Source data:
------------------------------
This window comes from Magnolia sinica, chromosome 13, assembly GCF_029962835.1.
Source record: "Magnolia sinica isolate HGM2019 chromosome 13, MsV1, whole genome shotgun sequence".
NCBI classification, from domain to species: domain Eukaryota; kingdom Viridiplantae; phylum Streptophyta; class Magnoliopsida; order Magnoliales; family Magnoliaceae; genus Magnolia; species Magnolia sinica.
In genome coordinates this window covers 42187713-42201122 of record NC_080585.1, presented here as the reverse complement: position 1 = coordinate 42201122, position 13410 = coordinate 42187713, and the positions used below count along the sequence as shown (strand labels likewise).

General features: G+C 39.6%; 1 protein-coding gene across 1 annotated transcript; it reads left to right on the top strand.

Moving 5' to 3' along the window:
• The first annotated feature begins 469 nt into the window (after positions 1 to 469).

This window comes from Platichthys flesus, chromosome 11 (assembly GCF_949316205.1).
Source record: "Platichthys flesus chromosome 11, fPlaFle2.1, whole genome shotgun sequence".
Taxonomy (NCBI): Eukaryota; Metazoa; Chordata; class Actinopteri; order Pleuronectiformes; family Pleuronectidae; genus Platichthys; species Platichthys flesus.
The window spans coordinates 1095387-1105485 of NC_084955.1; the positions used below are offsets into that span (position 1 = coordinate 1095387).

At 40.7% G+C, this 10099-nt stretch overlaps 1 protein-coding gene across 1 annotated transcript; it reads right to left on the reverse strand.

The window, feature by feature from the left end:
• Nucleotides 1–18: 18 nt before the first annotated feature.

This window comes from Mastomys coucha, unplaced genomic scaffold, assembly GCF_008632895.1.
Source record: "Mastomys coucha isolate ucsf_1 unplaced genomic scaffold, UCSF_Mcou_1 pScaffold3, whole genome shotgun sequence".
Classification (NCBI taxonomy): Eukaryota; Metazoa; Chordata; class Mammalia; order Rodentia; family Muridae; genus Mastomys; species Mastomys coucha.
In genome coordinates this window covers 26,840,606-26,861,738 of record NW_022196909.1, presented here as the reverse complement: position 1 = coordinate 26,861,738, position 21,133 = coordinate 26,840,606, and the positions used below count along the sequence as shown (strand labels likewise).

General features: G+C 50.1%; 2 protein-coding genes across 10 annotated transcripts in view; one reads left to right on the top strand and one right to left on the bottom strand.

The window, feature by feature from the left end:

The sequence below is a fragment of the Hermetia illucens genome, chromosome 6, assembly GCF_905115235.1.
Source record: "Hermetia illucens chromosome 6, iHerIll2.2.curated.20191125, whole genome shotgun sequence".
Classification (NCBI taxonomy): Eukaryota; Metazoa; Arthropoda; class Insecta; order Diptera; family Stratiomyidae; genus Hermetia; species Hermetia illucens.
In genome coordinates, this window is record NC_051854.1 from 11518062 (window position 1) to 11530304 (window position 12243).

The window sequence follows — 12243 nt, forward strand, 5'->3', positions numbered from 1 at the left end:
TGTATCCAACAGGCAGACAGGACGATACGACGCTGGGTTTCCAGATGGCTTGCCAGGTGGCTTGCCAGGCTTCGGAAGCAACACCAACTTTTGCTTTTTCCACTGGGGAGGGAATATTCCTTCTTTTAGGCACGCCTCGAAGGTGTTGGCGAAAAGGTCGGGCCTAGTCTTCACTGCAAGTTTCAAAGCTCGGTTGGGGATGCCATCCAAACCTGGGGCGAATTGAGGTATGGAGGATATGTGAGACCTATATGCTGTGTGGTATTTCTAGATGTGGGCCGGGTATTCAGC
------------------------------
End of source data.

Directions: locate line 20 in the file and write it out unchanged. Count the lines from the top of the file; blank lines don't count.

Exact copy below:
The window, feature by feature from the left end: